Massive Resistance was put to the test in the fall of 1958 when federal courts ordered the desegregation of public schools in Warren and Arlington counties, as well as in the cities of Charlottesville and Norfolk. In response, Governor J. Lindsay Almond immediately ordered schools in these localities closed; an action, which affected thousands of public school students, both black and white. The Defenders publicly endorsed the governor’s actions and worked closely with numerous other statewide organizations to oppose school desegregation. On January 19, 1959, both the Federal District Court in Norfolk and the Virginia State Court of Appeals each issued rulings stating the Massive Resistance laws violated the United States and Virginia Constitution, and ordered the immediate reopening of the affected schools. In response, the Defenders continued their defiant rhetoric opposing integration, but the end of Massive Resistance signaled the beginning of the end for the Defenders. After the January 1959 court ruling, support for the organization soon began to erode as Virginians simply grew tired of the controversy that had engulfed the state for nearly five years. The Defenders tried one last effort to reestablish their influence during the 1959 statewide general election by trying to replace moderate Democrats in the Virginia legislature with Defender endorsed candidates; an effort, which failed to achieve its desired outcome. By the mid-1960s, active membership in the Defenders had dwindled to just a few thousand and was rapidly sinking with each passing year, so much that by 1967 the Defenders of State Sovereignty and Individual Liberties was officially dissolved.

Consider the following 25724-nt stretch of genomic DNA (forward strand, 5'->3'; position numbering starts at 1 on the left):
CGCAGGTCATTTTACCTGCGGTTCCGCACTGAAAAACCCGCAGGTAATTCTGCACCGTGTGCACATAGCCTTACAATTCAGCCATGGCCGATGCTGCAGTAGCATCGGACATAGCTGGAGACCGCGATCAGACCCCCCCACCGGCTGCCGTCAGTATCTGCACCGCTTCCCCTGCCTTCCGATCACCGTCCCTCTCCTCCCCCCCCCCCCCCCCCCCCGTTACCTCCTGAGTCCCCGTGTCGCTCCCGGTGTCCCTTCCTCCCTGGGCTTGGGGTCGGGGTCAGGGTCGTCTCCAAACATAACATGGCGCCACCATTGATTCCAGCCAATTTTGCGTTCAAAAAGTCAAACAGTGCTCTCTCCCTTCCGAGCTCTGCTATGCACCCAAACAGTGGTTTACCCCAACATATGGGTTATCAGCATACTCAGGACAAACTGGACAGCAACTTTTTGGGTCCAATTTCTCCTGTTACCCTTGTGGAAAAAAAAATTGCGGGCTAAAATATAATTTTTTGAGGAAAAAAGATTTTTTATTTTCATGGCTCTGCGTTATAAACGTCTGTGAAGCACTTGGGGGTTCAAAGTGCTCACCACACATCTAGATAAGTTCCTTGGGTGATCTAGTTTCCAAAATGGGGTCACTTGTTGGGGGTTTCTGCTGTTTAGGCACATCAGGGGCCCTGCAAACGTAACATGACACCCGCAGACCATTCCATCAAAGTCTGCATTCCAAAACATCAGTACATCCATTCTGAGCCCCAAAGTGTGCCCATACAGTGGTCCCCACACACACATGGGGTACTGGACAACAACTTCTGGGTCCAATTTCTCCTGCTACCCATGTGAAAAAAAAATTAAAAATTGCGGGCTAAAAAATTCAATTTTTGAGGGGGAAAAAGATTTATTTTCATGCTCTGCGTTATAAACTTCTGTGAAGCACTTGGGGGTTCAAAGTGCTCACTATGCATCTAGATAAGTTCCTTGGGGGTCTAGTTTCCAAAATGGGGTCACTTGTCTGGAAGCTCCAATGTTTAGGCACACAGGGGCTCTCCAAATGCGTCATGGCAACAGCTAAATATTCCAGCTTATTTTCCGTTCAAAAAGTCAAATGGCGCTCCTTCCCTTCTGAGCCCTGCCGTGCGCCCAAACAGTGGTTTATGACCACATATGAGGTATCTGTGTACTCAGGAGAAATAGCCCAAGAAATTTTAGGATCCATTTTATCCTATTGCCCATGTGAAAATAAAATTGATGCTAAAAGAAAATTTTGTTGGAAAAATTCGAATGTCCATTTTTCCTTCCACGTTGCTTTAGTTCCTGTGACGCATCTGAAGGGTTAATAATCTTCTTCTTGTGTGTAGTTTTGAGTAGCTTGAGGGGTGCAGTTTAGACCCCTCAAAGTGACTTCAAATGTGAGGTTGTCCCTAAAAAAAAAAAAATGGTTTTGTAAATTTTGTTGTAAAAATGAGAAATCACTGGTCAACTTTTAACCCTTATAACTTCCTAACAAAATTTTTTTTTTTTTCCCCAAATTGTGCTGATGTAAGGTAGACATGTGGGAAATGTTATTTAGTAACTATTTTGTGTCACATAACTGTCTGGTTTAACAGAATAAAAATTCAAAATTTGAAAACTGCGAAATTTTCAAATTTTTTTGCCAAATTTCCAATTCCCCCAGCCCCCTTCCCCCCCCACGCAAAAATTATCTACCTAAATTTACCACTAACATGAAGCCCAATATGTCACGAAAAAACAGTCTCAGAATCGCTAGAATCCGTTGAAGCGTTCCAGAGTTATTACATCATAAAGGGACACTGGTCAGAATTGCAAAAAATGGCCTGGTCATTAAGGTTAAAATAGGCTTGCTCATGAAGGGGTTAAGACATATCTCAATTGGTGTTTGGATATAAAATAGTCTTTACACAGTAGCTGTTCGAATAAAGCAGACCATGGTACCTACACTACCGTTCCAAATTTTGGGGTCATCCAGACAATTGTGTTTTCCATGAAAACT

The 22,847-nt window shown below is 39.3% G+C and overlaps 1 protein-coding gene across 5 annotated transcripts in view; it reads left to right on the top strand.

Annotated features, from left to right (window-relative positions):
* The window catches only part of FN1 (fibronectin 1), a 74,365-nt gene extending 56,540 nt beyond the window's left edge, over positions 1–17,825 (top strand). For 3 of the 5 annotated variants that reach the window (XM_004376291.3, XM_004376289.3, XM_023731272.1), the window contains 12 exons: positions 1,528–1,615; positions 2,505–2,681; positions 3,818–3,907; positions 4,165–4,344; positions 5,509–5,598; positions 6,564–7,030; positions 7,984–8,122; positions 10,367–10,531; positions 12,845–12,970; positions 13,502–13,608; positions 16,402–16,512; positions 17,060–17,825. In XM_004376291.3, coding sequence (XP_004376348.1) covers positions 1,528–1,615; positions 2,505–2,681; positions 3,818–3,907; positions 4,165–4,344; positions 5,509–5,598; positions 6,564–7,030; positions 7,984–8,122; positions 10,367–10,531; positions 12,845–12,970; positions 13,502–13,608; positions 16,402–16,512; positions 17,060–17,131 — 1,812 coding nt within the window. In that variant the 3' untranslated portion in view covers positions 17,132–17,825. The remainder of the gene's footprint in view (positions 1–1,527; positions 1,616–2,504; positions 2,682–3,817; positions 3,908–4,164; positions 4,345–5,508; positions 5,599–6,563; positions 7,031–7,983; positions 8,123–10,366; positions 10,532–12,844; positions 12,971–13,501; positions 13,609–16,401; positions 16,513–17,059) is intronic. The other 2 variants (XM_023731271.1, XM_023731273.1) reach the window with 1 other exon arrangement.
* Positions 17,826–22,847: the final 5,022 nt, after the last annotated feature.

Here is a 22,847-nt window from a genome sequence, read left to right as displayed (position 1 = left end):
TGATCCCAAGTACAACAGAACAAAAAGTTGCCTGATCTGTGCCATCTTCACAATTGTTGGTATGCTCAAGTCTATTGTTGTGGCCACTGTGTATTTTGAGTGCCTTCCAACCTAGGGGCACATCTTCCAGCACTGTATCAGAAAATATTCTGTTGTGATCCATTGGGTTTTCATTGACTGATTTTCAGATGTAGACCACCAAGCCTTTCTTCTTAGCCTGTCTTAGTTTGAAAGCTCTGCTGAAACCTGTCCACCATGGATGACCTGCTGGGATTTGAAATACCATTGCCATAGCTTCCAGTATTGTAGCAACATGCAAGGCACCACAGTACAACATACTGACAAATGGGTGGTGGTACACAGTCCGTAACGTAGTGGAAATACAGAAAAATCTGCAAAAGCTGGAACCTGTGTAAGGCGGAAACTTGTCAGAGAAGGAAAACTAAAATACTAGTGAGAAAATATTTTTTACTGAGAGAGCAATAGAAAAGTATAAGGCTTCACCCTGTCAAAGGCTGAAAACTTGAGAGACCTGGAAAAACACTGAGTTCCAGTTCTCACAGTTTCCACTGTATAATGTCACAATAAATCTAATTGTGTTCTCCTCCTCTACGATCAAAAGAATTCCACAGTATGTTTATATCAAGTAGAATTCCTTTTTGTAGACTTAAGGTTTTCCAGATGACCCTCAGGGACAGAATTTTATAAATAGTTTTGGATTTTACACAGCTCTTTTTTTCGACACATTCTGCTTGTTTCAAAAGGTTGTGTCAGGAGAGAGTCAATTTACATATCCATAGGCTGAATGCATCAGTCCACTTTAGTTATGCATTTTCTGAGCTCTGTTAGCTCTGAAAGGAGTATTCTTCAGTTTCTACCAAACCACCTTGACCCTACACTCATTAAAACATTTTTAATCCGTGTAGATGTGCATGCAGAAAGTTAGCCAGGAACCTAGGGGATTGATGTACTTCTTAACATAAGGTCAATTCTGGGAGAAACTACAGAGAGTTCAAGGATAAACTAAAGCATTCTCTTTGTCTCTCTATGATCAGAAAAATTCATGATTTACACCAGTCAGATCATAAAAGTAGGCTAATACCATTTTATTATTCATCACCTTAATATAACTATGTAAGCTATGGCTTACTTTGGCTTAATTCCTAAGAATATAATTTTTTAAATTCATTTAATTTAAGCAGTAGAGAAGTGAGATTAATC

Note written by Sonia Yaco
Language of Materials
The collection contains documents used by Dr. Neff during the development of his master’s thesis, “The Defenders of State Sovereignty and Individual Liberties, 1954-1967.”
The collection is organized into two series: Series I: Defender Activities; and Series II: Neff Research Materials.
Source of Acquisition
Dr. David P. Neff
Method of Acquisition
Gift. Accession #A2008-23
- Brown vs. Board of Education of Topeka
- Defenders of State Sovereignty and Individual Liberties
- Race relations--History--20th century
- Racism--United States
- School integration--Massive resistance movement
- School integration--Virginia--History--20th century
- Segregation in education--Virginia--History--20th century
- Segregation--Law and legislation--Virginia
- States' rights (American politics)
- United States. Supreme Court
- Virginia--Politics and government
- A Guide to the David P. Neff Papers
- Sonia Yaco
- Description rules
- Describing Archives: A Content Standard
- Language of description
- Script of description
- Language of description note
- Finding aid written in English.